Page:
You don’t hear much about artisan, farmstead cheese from Florida so this is a welcome visit to three of the states practitioners.Photo: Tampa Bay Times
Leah Steele needed a place to board her horse, Fury. She found deluxe accommodations for her steed at a citrus-grove-turned-dairy, and in exchange, she volunteered around the farm.
Four years later, the 23-year-old University of Central Florida graduate is the cheesemaker for Winter Park Dairy near Orlando. She spends her days gently heating 570-liter vats of raw cow’s milk, adding cultures and vegetable-based rennet and stirring until the curds get rubbery and “popcorny.” She drains the vats of whey, scoops the curds into slatted plastic hoops, tends to them as they drain and solidify, brines them, then slides the 4-pound rounds onto ash boards in the cheese cave, where they spend 60 days before they emerge as blue cheese, cheddar, tomme or peppercorn blue.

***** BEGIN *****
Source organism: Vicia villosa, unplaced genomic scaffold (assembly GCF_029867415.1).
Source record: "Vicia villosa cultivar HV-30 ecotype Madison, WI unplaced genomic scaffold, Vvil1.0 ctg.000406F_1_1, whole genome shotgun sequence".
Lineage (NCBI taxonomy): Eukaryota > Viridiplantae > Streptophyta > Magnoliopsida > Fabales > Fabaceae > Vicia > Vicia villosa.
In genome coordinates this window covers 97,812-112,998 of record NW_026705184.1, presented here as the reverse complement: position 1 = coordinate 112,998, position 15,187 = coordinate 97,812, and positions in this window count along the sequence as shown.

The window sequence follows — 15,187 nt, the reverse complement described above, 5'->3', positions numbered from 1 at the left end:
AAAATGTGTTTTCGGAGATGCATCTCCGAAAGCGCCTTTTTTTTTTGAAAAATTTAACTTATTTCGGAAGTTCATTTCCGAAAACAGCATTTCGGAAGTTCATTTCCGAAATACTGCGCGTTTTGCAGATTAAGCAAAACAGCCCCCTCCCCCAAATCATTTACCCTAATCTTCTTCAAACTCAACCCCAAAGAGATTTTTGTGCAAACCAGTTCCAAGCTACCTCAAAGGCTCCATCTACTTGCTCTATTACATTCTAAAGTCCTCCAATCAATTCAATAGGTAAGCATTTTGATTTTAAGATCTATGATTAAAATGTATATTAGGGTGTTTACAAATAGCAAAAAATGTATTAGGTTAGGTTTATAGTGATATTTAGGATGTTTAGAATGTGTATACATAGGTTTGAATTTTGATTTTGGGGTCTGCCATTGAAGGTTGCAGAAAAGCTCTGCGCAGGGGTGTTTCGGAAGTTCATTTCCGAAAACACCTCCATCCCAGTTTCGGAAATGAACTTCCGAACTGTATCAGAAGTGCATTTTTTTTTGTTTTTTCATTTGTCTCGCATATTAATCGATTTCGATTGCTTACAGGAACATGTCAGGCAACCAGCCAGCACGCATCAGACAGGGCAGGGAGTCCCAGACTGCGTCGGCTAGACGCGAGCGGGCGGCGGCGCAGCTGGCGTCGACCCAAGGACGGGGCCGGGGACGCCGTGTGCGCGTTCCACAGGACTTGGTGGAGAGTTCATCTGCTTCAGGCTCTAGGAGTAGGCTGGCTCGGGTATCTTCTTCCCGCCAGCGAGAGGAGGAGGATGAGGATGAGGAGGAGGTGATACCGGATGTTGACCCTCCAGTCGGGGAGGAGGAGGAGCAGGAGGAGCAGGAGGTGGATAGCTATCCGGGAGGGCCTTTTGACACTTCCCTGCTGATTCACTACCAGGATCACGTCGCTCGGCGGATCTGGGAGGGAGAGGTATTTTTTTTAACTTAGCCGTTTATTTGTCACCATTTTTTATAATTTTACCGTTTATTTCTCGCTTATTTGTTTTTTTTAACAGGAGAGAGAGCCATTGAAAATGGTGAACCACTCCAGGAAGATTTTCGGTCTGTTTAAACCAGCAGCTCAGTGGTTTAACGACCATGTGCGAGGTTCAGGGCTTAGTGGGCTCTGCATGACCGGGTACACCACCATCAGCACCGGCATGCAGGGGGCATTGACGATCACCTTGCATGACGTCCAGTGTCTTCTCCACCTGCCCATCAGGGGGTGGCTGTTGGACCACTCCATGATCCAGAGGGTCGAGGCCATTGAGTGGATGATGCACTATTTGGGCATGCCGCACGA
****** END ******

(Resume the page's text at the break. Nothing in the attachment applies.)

Winter Park Dairy may have been a pioneer in producing natural, raw milk artisan cheeses in Florida, but it is not the state’s only cheese producer. The artisan cheese movement that started in this country in the early 1980s with big names like Maytag Dairy Farms and goat-cheese pioneer Laura Chenel has hit the Sunshine State with a vengeance in the past few years. We recently visited three cheese producers that represent different styles, different animals’ milk and very different agendas.
And by the way – this is Wedge in the Round’s 300th blog post. Thanks to everybody for the support, feedback and comments!